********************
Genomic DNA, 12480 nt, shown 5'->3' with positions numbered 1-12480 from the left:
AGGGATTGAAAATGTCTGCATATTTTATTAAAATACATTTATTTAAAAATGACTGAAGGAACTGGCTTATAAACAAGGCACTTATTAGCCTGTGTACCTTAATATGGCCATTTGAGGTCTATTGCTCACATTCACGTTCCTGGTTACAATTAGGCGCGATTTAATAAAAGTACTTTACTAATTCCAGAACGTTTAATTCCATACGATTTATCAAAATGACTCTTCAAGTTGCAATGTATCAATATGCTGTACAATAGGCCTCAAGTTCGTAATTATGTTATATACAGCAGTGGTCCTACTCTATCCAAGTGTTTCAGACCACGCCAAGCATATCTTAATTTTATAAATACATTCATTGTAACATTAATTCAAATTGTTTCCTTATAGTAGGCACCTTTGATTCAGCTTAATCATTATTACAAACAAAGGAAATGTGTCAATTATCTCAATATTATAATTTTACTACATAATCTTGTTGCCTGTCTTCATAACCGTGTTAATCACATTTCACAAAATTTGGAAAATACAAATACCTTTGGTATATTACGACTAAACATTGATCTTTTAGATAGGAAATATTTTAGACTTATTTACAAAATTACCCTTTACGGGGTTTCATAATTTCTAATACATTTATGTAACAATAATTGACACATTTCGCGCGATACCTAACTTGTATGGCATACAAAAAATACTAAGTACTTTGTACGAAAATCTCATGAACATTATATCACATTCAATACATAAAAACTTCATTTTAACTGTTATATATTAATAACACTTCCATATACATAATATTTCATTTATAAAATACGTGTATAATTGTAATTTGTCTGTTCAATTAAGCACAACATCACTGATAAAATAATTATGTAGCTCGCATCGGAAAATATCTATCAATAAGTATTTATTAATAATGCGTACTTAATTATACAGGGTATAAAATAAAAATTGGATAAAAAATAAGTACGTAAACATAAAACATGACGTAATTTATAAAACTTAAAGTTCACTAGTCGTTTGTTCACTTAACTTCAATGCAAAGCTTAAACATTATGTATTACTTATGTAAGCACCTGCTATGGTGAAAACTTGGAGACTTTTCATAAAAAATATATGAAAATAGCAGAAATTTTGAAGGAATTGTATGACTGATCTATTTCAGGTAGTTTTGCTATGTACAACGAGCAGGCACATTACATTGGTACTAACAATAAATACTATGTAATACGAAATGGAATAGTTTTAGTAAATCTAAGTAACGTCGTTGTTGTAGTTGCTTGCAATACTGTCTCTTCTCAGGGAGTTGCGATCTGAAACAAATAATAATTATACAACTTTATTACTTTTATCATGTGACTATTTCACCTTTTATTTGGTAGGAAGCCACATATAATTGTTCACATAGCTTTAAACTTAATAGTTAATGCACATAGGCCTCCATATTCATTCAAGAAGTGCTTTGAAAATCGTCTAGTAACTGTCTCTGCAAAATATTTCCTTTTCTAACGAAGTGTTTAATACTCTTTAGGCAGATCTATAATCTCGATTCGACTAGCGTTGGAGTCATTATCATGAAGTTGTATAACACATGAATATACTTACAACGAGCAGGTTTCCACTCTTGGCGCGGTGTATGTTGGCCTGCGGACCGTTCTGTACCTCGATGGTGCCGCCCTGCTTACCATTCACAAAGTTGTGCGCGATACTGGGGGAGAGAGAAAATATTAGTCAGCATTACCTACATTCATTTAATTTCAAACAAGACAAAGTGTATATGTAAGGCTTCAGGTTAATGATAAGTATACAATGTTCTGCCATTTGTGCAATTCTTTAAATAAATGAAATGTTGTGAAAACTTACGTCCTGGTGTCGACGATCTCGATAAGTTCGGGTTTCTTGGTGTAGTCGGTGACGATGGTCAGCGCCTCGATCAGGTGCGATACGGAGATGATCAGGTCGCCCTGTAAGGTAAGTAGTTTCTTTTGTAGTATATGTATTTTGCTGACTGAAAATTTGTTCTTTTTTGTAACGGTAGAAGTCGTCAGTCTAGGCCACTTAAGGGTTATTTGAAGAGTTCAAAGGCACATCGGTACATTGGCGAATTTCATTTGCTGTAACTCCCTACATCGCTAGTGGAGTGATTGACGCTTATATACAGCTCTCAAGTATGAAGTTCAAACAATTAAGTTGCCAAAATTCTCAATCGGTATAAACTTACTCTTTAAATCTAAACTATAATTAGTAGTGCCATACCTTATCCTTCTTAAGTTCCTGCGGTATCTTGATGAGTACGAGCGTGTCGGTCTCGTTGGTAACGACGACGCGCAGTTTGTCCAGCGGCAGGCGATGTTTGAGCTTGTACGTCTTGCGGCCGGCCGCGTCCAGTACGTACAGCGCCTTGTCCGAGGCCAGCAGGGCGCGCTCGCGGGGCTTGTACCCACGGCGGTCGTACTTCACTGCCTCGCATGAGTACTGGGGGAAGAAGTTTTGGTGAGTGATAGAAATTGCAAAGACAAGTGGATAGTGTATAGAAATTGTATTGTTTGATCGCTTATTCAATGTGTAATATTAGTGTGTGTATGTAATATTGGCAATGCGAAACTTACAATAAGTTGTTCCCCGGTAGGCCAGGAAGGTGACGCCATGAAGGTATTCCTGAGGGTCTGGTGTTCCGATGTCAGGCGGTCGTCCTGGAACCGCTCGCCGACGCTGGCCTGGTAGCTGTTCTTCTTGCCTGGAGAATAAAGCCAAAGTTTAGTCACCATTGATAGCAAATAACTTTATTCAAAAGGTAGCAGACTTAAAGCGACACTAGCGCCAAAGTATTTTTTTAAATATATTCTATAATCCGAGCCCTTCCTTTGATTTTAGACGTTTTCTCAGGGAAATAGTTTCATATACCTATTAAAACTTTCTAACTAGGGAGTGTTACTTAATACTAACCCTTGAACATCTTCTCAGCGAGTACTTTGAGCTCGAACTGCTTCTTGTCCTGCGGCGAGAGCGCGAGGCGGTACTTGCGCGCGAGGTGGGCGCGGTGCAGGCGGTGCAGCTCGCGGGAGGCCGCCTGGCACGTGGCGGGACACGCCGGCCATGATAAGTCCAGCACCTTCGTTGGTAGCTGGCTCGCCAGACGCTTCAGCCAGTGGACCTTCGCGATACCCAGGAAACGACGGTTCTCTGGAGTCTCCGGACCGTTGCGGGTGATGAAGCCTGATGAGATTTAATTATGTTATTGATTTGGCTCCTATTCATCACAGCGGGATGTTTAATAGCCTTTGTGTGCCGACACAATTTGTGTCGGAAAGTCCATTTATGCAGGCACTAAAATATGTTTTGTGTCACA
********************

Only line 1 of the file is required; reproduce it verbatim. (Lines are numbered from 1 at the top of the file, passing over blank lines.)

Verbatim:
Genomic DNA, 12480 nt, shown 5'->3' with positions numbered 1-12480 from the left: